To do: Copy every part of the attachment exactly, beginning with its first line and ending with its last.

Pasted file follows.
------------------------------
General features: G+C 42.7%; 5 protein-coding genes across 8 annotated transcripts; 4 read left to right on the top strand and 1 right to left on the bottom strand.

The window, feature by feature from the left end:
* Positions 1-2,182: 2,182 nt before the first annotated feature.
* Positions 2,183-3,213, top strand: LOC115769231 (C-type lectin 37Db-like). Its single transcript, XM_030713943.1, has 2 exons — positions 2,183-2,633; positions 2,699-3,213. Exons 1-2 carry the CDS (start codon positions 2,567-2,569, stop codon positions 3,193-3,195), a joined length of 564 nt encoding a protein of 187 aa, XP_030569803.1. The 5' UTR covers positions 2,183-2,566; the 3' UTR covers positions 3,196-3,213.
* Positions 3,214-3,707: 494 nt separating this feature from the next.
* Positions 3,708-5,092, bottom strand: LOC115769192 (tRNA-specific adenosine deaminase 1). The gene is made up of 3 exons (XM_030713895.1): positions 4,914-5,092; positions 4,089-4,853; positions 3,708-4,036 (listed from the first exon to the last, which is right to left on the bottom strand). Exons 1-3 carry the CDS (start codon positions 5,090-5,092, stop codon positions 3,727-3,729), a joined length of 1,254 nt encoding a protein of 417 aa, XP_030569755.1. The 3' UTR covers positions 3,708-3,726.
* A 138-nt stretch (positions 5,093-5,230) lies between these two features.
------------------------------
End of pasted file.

General features: G+C 42.7%; 5 protein-coding genes across 8 annotated transcripts; 4 read left to right on the top strand and 1 right to left on the bottom strand.

The window, feature by feature from the left end:
* Positions 1-2,182: 2,182 nt before the first annotated feature.
* Positions 2,183-3,213, top strand: LOC115769231 (C-type lectin 37Db-like). Its single transcript, XM_030713943.1, has 2 exons — positions 2,183-2,633; positions 2,699-3,213. Exons 1-2 carry the CDS (start codon positions 2,567-2,569, stop codon positions 3,193-3,195), a joined length of 564 nt encoding a protein of 187 aa, XP_030569803.1. The 5' UTR covers positions 2,183-2,566; the 3' UTR covers positions 3,196-3,213.
* Positions 3,214-3,707: 494 nt separating this feature from the next.
* Positions 3,708-5,092, bottom strand: LOC115769192 (tRNA-specific adenosine deaminase 1). The gene is made up of 3 exons (XM_030713895.1): positions 4,914-5,092; positions 4,089-4,853; positions 3,708-4,036 (listed from the first exon to the last, which is right to left on the bottom strand). Exons 1-3 carry the CDS (start codon positions 5,090-5,092, stop codon positions 3,727-3,729), a joined length of 1,254 nt encoding a protein of 417 aa, XP_030569755.1. The 3' UTR covers positions 3,708-3,726.
* A 138-nt stretch (positions 5,093-5,230) lies between these two features.